5 July 2012
Life in Bytom
My first workshop in Bytom was held between 4th and 6th of June at Kronika. There were five participants, of which two couldn’t stay all of the time. They showed me around Bytom, in relation to my questions of flows (of material, economy, physical, etc.) and repetition or refrains. It was easy to see that the huge department store Agora had taken over the centre of the city – transforming physical pathways, and mental space as well. Further out from the centre, in Bobrek, a wealthy working class community has been run down into a place of social problems. A community once built around factories and industry is now gone, but Agora does not replace it. A loss of this community makes artistic practice difficult to develop, at least the kind of art that is based in galleries and museums. It felt alienating to produce something in this context, and to ask what kind of social device needs to be deployed, and where an artistic practice could exist. After the workshop I felt tired and confused. What can performance do, what can artists do?
On the first day of the workshop I asked the people to describe and show me the places of material or energetic flows. They became guides to the city in this manner. I documented this walk by recording and later transcribing the discussion partly in Polish and English and photographing the sites. On the second day of the workshop I asked the participants to describe their ‘territory’ in Bytom. How does the world seem to them, or how do they sense this world from their particular point of view? What is the quality of this life? I started with simple grounding warm-ups. Then I asked people to lie down on a mattress and to describe, in Polish, a place in Bytom that evoked emotion: memory, dreamlike, a delusional experience of a place. After this, participants were asked to draw this place, in some sense to document the visual, sensual, auditory or other sense of this place. After the drawings I asked them to describe the drawings. On the third day, I wanted to move out from the obvious centre of the city around the Agora department store, to the outskirts of town. I asked the participants what the industrial refrains of Bytom were, the refrain being a habitual pattern between material and subject, a safety net for dealing with sudden changes. These stories took us to Bobrek and some abandoned industrial sites where I recorded stories and descriptions of the transformation. Our main spot was Bobrek – a very poor area, which used to be a well-to-do working class area, with a mine, coke burning and steel factory. Beautiful architecture, early 20th century brick buildings for the workers’ families, but now in poor condition, and close to the wasteland of the mines. Materials that are part toxic are dumped there to be re-used for constructing highways.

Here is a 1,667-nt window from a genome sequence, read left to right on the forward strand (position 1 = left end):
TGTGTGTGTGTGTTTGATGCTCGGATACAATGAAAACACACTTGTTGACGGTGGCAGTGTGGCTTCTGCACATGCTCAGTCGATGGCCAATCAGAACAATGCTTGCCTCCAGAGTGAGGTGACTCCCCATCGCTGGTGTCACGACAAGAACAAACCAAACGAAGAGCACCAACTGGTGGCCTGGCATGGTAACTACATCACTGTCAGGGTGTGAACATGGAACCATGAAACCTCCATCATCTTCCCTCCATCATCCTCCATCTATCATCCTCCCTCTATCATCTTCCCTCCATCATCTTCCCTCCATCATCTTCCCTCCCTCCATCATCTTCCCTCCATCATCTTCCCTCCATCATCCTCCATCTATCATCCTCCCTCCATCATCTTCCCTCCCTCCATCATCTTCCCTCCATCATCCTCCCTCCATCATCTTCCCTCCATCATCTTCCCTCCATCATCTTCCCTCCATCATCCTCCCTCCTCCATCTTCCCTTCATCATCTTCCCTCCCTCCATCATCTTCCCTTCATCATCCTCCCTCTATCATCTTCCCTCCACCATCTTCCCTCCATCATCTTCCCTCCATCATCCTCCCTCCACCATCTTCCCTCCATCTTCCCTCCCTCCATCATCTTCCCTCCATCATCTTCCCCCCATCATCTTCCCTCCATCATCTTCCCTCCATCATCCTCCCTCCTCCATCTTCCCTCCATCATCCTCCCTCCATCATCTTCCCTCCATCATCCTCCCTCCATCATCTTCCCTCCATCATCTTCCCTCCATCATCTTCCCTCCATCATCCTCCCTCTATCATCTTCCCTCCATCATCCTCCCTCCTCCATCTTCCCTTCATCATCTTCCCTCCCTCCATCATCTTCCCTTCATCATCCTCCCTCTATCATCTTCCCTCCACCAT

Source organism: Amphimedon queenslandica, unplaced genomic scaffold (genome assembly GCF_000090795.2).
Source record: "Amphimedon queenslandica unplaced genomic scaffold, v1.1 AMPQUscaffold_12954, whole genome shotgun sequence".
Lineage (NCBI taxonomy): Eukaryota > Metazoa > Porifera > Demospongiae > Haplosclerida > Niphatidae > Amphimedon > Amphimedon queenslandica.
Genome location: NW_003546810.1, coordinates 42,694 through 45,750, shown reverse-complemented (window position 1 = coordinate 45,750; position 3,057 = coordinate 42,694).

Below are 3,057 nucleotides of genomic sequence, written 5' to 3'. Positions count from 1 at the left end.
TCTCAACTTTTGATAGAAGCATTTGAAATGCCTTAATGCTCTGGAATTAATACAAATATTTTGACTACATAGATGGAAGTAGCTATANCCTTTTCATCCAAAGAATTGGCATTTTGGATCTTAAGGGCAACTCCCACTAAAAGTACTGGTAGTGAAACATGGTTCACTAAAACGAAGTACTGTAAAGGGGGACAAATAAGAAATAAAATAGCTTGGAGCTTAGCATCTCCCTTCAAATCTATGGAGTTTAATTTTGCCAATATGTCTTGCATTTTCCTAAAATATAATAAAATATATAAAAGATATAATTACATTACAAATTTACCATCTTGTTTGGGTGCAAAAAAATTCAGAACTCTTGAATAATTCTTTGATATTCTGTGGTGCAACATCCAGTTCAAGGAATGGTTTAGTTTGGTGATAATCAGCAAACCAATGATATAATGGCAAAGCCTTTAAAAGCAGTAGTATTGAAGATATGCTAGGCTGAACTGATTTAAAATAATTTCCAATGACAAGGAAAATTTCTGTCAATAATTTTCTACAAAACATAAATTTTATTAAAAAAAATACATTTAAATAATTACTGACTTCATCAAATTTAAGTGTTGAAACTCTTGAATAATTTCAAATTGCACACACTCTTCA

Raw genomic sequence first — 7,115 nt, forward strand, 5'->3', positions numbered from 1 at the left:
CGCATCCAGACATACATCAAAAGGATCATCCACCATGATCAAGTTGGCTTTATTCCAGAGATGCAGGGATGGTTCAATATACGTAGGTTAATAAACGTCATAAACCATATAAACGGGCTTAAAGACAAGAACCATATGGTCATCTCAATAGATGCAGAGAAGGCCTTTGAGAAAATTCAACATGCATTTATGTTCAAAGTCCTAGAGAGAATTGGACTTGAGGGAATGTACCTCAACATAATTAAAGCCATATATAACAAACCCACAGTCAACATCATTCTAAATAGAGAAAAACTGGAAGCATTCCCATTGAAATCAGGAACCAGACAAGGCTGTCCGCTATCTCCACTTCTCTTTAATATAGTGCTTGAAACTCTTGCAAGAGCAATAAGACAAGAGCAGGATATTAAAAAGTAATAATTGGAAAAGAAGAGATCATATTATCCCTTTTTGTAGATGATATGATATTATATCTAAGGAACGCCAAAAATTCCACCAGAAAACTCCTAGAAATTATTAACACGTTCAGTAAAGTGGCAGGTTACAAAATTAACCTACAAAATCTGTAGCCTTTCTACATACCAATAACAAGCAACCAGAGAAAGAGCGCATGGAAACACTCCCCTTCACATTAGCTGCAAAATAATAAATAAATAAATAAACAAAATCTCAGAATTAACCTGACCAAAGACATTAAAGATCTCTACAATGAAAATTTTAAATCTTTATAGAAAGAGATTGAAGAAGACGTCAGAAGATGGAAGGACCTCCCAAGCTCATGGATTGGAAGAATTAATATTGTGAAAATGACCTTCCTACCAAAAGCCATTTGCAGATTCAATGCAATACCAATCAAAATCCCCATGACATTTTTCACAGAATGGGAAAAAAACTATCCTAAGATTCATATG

Then we visited a power plant, ZEC Bytom SA, which was built in 1920. Fortum bought it some years ago, but now they have stopped using it. Earlier this place was used for culture purposes as well, since it was not in industrial use for the entire year. But when Fortum bought it, they stopped the cultural events, and now they are selling the whole complex. It is a huge, beautiful building waiting to be used for some purpose - most probably as a museum. This last day brought me closer to the personal narratives of the participants through the idea of the refrain: what repeats in life, even though the social or physical devices may change?
More details on this workshop can be found here: http://teronauha.com/life-in-bytom
My next workshop in Bytom will take place between 28th of July and 1st of August. This workshop will include a one-day workshop for children, in which we will work with the idea of The Monster of Bytom. After that, there will be a three-day workshop, in which we work with methods of drawing, mapping, diagramming, urban walking, and other ways of tracing the transformation of Bytom. Aside from these workshops I want to invite several individuals or families from different parts of town to describe in more detail their everyday life and relationships with objects, machines, abstract devices and groups of people.